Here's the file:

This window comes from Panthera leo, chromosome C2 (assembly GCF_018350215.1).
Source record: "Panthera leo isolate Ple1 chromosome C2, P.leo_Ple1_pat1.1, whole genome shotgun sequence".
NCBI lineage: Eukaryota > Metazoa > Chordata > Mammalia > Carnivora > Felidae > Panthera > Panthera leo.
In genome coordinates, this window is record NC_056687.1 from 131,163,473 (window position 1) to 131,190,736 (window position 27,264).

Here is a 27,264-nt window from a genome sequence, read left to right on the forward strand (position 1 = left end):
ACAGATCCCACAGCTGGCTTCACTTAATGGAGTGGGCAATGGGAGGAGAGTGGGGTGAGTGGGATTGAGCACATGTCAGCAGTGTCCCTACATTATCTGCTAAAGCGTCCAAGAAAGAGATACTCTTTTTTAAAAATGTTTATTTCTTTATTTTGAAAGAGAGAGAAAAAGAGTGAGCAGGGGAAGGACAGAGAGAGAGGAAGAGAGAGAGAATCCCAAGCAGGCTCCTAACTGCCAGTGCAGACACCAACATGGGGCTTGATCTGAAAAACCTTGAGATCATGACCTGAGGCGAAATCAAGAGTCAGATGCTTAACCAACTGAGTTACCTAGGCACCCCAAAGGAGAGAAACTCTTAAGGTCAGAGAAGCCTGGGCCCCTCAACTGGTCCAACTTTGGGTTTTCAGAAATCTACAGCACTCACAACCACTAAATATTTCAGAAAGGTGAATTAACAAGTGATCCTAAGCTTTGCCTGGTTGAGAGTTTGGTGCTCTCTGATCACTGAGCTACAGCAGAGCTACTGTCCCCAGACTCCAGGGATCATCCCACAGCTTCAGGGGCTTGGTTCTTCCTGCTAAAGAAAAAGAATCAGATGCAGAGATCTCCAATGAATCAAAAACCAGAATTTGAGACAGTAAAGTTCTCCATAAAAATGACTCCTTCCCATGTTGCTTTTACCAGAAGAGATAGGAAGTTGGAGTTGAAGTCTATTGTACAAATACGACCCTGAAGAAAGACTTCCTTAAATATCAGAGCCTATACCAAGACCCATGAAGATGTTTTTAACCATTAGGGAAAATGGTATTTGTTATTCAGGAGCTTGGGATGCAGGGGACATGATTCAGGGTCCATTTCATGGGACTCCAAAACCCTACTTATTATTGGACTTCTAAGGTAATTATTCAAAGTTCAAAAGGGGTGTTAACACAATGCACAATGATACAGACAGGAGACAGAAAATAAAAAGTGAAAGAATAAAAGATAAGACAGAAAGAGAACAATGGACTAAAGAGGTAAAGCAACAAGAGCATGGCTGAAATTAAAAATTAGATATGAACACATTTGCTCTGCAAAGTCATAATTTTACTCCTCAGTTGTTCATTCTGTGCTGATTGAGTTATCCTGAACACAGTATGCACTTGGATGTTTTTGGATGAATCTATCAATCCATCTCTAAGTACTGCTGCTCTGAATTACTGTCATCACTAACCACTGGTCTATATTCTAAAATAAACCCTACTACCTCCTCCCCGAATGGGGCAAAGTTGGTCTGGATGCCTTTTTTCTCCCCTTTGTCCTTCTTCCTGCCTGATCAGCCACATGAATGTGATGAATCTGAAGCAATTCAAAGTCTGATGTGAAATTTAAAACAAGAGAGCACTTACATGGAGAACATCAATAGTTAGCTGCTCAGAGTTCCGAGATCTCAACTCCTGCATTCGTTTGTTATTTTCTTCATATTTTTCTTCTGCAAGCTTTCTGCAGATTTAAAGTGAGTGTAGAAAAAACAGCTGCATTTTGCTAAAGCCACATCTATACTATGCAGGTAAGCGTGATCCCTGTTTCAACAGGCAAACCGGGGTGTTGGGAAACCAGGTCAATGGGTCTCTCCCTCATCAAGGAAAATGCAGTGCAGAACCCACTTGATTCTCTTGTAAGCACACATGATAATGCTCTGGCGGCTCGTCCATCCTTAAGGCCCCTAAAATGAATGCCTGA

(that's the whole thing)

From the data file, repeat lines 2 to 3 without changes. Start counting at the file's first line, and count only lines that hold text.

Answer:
Source record: "Panthera leo isolate Ple1 chromosome C2, P.leo_Ple1_pat1.1, whole genome shotgun sequence".
NCBI lineage: Eukaryota > Metazoa > Chordata > Mammalia > Carnivora > Felidae > Panthera > Panthera leo.